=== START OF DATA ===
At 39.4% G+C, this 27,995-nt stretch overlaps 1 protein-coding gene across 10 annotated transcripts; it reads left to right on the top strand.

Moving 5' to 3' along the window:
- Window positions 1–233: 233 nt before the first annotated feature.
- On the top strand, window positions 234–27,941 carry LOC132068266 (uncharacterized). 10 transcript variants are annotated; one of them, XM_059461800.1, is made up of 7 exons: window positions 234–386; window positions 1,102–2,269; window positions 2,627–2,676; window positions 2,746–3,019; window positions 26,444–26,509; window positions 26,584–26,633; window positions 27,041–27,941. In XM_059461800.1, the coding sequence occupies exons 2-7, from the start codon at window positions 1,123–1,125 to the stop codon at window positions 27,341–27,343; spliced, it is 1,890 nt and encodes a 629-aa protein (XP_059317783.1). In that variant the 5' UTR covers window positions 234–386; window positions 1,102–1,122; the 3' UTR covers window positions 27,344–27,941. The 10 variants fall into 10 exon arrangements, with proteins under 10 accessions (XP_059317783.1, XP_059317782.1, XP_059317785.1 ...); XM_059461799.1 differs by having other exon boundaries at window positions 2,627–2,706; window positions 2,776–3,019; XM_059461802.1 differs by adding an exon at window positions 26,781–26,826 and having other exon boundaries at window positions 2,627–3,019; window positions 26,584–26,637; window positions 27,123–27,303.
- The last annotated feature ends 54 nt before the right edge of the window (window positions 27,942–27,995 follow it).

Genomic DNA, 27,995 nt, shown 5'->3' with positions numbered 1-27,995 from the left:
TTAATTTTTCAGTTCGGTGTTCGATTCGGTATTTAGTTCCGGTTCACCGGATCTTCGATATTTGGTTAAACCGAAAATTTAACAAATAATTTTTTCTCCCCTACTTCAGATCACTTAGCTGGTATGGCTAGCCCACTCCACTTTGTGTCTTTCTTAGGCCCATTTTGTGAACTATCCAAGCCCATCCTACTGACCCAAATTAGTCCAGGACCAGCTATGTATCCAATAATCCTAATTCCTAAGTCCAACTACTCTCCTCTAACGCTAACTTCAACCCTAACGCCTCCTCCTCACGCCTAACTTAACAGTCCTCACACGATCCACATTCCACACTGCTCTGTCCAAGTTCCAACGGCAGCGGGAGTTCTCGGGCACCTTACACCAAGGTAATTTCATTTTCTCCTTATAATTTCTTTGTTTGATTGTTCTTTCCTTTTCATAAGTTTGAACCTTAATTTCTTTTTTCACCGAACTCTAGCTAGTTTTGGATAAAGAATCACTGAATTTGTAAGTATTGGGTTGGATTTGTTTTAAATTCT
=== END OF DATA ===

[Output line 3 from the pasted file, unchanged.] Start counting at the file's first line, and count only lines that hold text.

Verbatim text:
- Window positions 1–233: 233 nt before the first annotated feature.